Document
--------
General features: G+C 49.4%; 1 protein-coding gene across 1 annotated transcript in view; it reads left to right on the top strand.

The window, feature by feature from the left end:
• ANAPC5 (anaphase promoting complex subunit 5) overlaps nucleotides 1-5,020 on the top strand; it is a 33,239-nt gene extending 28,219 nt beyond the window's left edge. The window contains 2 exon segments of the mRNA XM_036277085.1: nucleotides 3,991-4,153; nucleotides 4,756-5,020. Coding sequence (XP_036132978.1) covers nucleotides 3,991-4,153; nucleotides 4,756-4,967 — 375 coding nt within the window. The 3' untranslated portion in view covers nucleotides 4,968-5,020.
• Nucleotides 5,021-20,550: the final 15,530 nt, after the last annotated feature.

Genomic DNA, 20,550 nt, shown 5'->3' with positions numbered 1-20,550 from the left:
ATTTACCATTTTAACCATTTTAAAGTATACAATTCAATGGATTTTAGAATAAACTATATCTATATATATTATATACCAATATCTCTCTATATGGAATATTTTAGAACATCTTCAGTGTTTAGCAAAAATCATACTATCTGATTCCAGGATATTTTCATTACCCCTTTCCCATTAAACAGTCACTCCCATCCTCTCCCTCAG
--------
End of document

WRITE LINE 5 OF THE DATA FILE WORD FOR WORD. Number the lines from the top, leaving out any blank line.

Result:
Genomic DNA, 20,550 nt, shown 5'->3' with positions numbered 1-20,550 from the left: